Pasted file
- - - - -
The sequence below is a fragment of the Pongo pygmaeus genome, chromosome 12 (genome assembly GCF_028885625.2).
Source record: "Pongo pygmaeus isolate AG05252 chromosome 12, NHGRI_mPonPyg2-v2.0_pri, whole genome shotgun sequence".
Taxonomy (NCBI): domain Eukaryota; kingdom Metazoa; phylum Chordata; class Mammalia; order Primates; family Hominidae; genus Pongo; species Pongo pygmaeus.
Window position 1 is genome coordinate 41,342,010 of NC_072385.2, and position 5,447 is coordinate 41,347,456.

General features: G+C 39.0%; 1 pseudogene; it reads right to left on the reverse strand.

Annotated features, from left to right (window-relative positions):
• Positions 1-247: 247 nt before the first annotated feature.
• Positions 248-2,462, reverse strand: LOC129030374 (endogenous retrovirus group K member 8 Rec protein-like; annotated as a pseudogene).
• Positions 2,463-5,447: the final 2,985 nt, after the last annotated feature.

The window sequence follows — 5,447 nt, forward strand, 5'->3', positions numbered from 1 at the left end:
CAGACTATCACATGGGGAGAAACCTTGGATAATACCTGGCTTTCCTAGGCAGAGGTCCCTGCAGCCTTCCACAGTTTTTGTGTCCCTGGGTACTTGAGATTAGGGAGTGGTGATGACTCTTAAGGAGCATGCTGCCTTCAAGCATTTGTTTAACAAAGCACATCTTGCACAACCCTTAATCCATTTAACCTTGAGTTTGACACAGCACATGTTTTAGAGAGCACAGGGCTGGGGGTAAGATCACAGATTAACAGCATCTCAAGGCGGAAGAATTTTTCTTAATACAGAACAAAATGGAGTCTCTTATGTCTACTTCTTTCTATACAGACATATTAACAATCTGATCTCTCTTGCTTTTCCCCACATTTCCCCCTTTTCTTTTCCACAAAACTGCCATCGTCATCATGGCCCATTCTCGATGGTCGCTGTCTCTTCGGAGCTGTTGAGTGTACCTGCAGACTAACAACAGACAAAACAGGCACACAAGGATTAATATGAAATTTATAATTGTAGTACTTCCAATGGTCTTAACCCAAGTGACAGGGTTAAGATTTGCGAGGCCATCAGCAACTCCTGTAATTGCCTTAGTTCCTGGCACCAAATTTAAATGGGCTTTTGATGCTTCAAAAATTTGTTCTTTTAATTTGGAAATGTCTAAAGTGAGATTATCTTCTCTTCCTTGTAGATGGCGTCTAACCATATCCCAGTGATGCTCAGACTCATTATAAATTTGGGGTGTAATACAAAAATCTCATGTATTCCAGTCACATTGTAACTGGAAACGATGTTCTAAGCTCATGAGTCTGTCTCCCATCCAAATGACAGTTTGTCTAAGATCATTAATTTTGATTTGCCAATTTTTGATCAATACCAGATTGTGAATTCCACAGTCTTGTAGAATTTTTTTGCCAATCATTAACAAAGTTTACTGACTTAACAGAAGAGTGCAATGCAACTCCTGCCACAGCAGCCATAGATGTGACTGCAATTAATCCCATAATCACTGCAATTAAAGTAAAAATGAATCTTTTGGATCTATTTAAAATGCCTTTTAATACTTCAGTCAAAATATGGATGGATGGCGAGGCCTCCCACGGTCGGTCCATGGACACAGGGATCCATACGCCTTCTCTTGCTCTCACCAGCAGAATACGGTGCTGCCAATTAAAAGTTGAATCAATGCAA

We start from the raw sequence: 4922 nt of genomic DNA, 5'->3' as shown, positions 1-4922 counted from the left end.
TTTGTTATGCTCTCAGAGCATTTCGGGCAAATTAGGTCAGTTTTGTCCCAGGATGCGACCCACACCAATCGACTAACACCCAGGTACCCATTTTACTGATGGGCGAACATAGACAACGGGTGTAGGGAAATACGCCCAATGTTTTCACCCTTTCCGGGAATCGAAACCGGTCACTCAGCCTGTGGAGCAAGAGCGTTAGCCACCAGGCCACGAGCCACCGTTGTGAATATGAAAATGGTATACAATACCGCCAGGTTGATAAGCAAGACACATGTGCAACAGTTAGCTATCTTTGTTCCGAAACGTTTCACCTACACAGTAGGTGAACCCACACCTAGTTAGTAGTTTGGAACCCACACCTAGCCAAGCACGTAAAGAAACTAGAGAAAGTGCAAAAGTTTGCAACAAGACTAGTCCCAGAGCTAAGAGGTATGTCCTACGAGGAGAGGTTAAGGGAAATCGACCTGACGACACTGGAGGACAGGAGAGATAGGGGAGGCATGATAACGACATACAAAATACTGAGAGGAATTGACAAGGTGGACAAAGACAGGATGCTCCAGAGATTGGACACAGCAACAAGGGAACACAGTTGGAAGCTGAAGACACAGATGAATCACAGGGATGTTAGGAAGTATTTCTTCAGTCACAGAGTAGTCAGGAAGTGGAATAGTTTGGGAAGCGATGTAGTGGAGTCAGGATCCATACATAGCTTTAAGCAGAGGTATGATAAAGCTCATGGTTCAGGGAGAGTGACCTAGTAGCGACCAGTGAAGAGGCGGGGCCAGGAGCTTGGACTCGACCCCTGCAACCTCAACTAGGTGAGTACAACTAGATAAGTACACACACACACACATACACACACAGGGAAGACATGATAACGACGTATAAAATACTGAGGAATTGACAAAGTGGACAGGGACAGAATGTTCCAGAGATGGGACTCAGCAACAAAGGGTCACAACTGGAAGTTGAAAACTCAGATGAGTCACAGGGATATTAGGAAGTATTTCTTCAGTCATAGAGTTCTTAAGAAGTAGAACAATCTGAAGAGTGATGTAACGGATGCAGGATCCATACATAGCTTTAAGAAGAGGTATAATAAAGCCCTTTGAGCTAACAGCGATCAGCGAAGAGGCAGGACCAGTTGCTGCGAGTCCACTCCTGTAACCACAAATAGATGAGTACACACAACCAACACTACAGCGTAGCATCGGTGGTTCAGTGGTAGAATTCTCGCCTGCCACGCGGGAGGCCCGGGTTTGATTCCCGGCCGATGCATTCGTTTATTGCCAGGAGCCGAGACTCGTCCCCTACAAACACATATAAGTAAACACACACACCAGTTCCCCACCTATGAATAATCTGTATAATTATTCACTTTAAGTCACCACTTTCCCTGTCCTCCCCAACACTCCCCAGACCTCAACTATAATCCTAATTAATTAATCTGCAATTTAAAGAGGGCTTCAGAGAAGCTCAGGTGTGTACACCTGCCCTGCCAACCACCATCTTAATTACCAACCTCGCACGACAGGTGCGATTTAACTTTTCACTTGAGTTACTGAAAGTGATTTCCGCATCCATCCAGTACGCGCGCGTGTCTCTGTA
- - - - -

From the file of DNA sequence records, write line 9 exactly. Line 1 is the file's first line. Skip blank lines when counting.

• Positions 2,463-5,447: the final 2,985 nt, after the last annotated feature.